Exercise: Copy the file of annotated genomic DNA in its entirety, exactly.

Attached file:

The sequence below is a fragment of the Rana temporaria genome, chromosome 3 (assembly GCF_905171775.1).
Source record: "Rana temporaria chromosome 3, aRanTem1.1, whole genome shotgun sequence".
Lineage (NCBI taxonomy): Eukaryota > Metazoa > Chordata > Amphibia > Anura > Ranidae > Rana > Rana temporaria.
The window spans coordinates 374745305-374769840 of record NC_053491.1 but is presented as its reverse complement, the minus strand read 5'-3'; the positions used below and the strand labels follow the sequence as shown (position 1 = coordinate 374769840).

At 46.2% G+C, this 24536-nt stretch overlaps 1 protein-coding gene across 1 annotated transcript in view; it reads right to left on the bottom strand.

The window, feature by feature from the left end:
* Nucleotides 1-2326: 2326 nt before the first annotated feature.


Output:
The sequence below is a fragment of the Rana temporaria genome, chromosome 3 (assembly GCF_905171775.1).
Source record: "Rana temporaria chromosome 3, aRanTem1.1, whole genome shotgun sequence".
Lineage (NCBI taxonomy): Eukaryota > Metazoa > Chordata > Amphibia > Anura > Ranidae > Rana > Rana temporaria.
The window spans coordinates 374745305-374769840 of record NC_053491.1 but is presented as its reverse complement, the minus strand read 5'-3'; the positions used below and the strand labels follow the sequence as shown (position 1 = coordinate 374769840).

At 46.2% G+C, this 24536-nt stretch overlaps 1 protein-coding gene across 1 annotated transcript in view; it reads right to left on the bottom strand.

The window, feature by feature from the left end:
* Nucleotides 1-2326: 2326 nt before the first annotated feature.